You will either outgrow or drift apart from your college friends. The easiest way that you realize you’ve outgrown your friends is the difference in how much you party in the middle of the week. When you are becoming a real adult with actual responsibilities, you do don’t have the time or energy to get hammered at your friend’s apartment and go to work with a massive hangover. Have you gone to work with a hangover? It sucks and your boss can clearly tell what you were up to the night before.

Drifting apart from your college friends is the worst. You are all super busy with starting a career, probably planning a wedding, and a lot of you probably moved away after graduation. You see each other on social media, but it’s not the same as playing video games and drinking wine at 2 am, talking for hours about absolutely nothing.

6. I realized that certain relationships are unhealthy

Relationships are confusing in college, and I guess since we are still trying to figure things out, that means that we will let certain things slide. Things like, not texting back, only calling late at night on a weekend, getting into full-blown arguments over things that are so beyond stupid that it’s actually embarrassing to talk about with other people.

When you are done with the stress of classes and living in a dorm with random strangers, the air begins to clear, the clouds begin to part, and you realize how much you hate being associated with these people. You start to get what your limits are in a relationship and what is acceptable behavior. You begin to ditch those unhealthy relationship and start forming better and more stable ones.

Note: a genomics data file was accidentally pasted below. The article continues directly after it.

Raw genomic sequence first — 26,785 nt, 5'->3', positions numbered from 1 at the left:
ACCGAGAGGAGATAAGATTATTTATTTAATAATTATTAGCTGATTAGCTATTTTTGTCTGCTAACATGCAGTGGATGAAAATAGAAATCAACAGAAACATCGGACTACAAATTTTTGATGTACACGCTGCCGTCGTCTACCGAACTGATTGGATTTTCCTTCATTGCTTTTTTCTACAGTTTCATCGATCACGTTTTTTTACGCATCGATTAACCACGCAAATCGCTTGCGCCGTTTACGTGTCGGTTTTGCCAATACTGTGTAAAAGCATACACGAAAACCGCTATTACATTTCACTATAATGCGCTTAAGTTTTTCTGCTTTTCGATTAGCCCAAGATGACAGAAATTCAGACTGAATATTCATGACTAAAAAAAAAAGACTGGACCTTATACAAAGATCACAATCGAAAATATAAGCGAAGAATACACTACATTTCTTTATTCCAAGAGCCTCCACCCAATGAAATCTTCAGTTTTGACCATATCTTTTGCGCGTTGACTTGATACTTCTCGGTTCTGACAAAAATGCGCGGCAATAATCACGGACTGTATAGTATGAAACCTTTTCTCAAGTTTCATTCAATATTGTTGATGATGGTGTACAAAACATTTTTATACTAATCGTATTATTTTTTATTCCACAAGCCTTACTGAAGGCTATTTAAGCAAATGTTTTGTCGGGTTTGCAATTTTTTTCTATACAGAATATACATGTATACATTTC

7. You will always figure it out

There have been a lot more crying in my car moments in the past year than I care to admit. The first time handling something on my own has always seemed difficult at that moment. No matter what “crisis” I am facing, I know that I will figure it out and get past it. I’m just that good.

8. Don’t fall for every person who comes around telling you you’re pretty

If Tinder has taught us anything, it’s that we live in this bubble of attention and people telling us how hot we look. Not to sound conceded, but I already know how hot I look. I know what I look like. I own a mirror. I KNOW! But I also know that I am so much more than what I look like. I have more value as a person, and not just a “pretty thing” (yes, I was actually called this on Tinder). Don’t fall for the person who calls you pretty. Fall for the person that calls you smart or funny or complicated AND pretty. Don’t find validation and meaning in every person who gives you attention. Find out who they are and let them know you before you let yourself fall.

9. Adulting is hard, but you’ll get the hang of it, so I’ve heard

It’s only been a year of actual adulthood for me. I am nowhere near having everything figured it all out. It’s definitely a working process, but I’m sure I’ll get there. I still have some lessons to learn, and I have no idea when I will learn them. There is no syllabus in the real world. You just have to do the best you can and make sure you don’t become homeless. That’s the goal, right?